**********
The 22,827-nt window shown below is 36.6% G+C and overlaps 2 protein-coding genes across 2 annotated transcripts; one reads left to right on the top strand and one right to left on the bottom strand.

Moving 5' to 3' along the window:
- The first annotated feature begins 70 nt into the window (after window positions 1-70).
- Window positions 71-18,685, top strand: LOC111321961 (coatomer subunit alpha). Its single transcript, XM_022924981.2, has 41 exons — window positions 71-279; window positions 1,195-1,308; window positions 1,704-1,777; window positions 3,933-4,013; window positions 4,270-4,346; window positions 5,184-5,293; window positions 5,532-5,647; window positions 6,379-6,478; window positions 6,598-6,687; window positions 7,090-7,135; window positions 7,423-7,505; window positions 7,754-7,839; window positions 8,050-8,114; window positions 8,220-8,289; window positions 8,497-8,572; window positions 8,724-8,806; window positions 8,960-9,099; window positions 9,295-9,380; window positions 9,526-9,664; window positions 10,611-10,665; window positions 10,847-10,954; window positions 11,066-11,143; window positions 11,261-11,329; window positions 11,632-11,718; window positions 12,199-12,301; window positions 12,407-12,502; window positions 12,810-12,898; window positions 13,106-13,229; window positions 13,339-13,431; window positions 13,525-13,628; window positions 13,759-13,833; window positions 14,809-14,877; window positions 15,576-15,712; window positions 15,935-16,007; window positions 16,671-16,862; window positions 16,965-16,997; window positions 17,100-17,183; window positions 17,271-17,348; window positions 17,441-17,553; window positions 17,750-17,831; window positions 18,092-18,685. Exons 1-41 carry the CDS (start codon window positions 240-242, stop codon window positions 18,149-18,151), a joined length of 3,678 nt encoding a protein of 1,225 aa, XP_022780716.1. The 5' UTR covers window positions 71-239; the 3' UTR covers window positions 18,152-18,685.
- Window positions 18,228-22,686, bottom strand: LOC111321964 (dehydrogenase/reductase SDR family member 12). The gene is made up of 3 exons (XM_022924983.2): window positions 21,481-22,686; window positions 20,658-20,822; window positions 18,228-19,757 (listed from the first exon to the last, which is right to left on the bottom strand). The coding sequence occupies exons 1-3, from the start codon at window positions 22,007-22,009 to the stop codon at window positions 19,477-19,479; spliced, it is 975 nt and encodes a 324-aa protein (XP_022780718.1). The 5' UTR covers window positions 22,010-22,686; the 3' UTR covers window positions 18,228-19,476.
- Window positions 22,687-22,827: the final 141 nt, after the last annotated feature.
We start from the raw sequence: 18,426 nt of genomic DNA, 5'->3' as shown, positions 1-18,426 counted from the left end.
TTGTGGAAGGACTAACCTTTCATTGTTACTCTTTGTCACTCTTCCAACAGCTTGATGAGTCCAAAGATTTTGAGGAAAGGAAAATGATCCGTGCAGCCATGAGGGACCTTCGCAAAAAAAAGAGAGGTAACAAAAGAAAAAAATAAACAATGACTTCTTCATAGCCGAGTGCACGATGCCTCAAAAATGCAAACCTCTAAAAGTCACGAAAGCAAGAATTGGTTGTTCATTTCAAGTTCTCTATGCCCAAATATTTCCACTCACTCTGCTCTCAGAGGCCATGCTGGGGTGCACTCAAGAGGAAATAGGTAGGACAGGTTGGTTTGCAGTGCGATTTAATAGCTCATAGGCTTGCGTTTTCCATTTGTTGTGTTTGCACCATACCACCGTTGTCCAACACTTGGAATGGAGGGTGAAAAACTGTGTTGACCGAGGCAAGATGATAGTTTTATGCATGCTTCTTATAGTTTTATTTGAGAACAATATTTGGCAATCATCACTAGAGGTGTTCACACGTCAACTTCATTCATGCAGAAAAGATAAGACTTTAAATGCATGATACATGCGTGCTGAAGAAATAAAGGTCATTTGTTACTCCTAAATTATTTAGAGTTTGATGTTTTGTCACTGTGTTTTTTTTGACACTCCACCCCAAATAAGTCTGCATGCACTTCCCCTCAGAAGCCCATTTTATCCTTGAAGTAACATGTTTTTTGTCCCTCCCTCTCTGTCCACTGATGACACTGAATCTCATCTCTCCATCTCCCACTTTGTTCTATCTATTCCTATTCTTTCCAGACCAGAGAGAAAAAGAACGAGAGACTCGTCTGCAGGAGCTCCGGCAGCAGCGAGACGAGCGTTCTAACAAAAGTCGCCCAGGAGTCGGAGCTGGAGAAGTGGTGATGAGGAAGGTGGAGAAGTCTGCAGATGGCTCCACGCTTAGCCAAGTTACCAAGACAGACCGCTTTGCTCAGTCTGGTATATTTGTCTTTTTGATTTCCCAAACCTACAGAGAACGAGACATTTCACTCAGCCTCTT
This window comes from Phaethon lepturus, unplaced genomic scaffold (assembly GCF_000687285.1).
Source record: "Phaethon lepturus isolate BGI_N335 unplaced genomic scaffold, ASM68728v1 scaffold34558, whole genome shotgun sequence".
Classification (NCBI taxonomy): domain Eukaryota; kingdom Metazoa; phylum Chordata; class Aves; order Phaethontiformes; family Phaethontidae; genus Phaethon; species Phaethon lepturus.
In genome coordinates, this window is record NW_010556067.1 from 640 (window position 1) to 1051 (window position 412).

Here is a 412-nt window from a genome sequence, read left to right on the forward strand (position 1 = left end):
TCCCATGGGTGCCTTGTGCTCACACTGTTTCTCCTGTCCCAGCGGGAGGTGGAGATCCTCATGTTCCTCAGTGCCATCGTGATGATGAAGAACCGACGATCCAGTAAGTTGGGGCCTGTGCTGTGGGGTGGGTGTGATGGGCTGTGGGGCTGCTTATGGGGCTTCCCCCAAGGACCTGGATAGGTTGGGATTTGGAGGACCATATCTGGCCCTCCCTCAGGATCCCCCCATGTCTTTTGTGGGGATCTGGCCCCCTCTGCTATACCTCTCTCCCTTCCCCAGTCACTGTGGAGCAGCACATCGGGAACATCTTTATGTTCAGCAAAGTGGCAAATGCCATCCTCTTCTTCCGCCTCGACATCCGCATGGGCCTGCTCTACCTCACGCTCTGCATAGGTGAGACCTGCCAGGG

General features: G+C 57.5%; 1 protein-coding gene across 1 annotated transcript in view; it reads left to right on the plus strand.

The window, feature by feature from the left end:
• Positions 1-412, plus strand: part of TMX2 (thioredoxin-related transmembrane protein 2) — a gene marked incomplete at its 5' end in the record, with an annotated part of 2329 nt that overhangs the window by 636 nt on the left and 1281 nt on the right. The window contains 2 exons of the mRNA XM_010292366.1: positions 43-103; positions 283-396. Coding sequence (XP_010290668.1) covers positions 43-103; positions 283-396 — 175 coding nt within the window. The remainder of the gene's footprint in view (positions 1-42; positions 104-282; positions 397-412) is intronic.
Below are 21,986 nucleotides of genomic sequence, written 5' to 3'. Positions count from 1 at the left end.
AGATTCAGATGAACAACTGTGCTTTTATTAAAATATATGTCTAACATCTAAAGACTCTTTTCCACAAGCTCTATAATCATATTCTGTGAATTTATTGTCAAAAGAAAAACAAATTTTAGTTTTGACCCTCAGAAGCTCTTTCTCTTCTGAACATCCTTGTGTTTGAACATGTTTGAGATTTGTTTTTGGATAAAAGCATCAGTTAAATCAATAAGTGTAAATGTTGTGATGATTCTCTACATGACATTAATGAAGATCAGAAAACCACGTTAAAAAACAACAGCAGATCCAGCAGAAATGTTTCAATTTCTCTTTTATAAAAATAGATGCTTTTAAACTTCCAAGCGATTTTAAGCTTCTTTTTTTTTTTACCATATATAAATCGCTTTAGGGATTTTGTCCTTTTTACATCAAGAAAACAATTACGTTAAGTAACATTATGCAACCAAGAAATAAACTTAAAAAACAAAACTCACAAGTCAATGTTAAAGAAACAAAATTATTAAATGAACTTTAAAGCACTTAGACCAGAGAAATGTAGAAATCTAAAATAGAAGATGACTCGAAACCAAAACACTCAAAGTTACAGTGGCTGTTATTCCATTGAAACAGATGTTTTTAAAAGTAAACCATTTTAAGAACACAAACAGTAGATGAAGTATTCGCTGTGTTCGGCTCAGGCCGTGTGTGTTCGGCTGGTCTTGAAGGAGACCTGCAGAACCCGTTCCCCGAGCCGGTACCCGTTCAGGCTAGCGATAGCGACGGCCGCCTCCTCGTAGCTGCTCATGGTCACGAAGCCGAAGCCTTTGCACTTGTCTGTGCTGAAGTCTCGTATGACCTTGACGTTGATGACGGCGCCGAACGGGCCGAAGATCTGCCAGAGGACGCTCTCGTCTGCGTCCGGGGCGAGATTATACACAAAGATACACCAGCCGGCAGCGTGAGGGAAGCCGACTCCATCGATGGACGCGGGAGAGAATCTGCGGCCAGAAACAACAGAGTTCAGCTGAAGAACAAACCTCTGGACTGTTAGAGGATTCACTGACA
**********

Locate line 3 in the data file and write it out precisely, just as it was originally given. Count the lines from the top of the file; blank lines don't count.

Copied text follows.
- The first annotated feature begins 70 nt into the window (after window positions 1-70).